The P.A.

A weekly address from Patrick Adams,
President of St. Louis Community Credit Union

The Power of Rationale Can be Expensive

On January 24th, 2011, posted in: Uncategorized by

Sometimes people fool themselves.  They think something is okay when it’s really not.  They think that their pants fit even though the zipper won’t close and the seams are screaming. Bad habits are justified, and loves are sometimes lost because of the misguided power of rationale.  Sadly, there are even people who think their current bank is the best financial solution for them and their family.

The most exaggerated example of misplaced rationale I’ve ever witnessed was contained in a recent Wall Street Journal article.  Kim Jong Il, the diminutive dictator of North Korea, was playing golf on a par-72 golf course west of Pyongyang, where he was reported to shoot a 38.  How could his score get so low?  Well, he was reported to have had 11 holes-in-one.  Wait a second…I think a pig just flew past my window! Whoever is in charge of making sure that the pint-sized, power-monger has a gallon full of ego has surely exceeded expectations and any semblance of rationale for that matter.

Let’s unravel this mystery that goes far beyond intentionally lying at golf and believing it.  In the real world, it happens all the time.  As an example, a business crafts a message that is extremely enticing yet borders on questionable.  The recipient (i.e. the target market) believes it sounds too good to be true, but is willing to accept the glitzy advertising as reality in order to feel better about the situation.  Even when the misinformation borders on outrageous beyond belief, and thousands of people of a normally sound mind know better, that power of rationale we discussed earlier just will not allow for the truth to be uncovered and consciously dealt with.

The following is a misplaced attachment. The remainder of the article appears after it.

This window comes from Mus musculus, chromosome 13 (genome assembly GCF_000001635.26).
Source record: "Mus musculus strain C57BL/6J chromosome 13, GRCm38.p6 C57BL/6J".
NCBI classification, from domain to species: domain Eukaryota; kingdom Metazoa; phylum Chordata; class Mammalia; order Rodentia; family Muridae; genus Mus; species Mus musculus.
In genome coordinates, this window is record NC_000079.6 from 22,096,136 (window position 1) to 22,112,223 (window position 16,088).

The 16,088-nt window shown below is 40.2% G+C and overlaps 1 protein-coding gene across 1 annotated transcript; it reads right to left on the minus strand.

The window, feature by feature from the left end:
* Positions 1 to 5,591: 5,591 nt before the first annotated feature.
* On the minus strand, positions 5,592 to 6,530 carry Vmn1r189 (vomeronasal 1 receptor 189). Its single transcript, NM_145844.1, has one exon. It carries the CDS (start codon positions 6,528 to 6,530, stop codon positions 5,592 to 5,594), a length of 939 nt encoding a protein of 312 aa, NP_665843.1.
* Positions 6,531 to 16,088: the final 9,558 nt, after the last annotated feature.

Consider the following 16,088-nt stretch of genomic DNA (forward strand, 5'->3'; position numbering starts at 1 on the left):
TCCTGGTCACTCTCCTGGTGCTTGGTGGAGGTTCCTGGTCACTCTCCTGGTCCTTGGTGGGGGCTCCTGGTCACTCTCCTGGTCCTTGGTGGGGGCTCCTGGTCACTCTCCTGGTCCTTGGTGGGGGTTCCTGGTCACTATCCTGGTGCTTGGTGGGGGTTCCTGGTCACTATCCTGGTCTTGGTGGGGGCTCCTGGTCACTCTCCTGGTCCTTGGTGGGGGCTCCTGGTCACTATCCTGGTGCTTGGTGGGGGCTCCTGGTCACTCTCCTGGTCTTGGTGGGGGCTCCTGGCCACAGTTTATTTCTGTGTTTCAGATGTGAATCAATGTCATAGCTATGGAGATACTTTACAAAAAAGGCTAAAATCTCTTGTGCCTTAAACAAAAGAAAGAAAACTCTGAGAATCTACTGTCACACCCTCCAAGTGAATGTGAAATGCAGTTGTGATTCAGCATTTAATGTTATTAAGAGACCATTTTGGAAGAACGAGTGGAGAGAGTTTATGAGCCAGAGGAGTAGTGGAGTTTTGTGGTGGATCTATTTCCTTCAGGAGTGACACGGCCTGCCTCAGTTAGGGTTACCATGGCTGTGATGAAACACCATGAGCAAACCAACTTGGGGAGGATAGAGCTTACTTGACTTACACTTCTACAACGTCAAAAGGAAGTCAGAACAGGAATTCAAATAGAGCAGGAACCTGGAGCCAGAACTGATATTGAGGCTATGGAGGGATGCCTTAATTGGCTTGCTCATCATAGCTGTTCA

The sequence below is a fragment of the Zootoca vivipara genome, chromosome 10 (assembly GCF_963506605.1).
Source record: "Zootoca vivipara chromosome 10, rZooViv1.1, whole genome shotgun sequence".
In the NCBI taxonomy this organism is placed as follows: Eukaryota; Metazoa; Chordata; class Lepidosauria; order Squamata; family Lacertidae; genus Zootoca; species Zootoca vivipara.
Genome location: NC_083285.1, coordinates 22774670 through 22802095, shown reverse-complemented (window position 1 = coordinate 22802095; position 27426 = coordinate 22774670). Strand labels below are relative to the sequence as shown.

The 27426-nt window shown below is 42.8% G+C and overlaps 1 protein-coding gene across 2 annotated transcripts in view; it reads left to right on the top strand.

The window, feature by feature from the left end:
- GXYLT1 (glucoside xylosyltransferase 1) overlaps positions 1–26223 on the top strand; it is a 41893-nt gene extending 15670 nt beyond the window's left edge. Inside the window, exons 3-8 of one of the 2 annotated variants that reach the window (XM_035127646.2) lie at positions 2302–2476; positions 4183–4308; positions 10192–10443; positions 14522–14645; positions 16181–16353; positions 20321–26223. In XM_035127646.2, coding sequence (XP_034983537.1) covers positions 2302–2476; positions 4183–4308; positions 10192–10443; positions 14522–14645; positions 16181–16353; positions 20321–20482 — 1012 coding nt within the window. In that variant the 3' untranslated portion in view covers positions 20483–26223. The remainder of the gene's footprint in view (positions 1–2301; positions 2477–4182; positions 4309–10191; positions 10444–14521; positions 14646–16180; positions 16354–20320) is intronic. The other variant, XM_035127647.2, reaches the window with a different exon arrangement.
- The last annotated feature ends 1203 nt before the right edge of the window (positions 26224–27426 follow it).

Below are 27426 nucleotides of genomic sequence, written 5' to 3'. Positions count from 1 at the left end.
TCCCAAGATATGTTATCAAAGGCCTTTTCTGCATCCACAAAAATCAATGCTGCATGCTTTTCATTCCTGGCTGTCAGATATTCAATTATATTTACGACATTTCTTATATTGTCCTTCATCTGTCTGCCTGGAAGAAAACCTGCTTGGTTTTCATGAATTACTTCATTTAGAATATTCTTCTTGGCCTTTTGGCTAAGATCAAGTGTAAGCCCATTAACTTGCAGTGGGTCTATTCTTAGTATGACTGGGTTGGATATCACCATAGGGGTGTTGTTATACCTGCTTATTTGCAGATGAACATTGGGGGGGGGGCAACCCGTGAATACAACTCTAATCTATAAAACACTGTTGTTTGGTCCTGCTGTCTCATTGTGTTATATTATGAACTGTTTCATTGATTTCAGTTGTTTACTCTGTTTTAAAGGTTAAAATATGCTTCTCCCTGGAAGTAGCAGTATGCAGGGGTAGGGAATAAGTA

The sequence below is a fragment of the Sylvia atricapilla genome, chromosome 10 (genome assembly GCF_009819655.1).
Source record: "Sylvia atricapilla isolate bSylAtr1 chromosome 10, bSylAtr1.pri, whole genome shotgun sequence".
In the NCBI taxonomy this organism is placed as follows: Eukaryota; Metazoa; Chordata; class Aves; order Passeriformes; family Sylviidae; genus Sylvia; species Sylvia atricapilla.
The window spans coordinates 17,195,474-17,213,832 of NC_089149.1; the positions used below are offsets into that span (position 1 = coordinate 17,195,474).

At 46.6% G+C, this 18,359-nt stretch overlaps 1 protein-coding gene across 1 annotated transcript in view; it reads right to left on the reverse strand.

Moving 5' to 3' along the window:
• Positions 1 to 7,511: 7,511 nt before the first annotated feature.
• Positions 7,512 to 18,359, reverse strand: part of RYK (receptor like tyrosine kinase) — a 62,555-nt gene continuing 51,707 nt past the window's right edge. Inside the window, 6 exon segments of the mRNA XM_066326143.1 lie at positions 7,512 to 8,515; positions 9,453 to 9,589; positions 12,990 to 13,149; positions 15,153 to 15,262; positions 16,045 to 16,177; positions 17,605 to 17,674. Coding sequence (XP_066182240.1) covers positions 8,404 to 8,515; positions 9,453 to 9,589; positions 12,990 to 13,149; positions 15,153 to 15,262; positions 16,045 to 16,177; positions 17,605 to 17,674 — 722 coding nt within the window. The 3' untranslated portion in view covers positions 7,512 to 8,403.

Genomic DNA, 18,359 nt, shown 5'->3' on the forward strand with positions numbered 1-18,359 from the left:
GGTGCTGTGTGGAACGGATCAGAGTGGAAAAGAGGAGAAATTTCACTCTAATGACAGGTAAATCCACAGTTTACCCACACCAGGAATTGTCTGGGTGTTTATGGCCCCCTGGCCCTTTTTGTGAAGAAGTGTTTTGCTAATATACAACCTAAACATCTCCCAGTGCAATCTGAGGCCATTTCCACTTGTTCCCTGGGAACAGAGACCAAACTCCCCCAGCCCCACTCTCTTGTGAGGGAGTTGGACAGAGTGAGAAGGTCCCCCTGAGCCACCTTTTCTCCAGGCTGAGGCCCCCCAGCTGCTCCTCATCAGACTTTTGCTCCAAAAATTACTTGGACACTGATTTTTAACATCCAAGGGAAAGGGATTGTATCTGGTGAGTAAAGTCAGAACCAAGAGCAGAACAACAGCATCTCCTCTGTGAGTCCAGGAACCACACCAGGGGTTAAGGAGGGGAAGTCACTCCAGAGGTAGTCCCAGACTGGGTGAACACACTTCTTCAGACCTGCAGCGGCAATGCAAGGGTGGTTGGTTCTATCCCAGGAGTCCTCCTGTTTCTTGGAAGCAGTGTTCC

Kim Jong Il and his made-up golf score are a perfect example of rationale being so powerful that the truth no longer matters.  What does matter is that the person becomes capable of believing what doesn’t exist really does exist in order to justify the falsehood.  I might be crazy, but I think I just described why millions of people have bank accounts instead of belonging to a credit union.

Why else would people give their hard-earned money to a “for-profit” bank, when by the very definition of “for profit” would make the banking executives responsible for taking your money and giving it to someone else (i.e. their stockholders)?  Think about that.  Because the bank is for-profit, their motivation is to pay lower rates on deposits; charge higher loan rates; charge higher fees; and require higher minimum balances.  In other words, their primary motivation is to take the money that belongs to you and transfer it to themselves.  The very nature of the for-profit bank is to subtract value from the consumer.

Yet, every day, people choose banks over credit unions.  I don’t get it.  Credit unions are not-for-profit financial cooperatives, which means value is given back to the consumer – not subtracted from the consumer.

Kim Jong Il didn’t shoot a 38.  Your pants might be too tight.  And the local bank is in the business to subtract value from you.  Don’t be fooled!  The power of rationale is sometimes extremely expensive.

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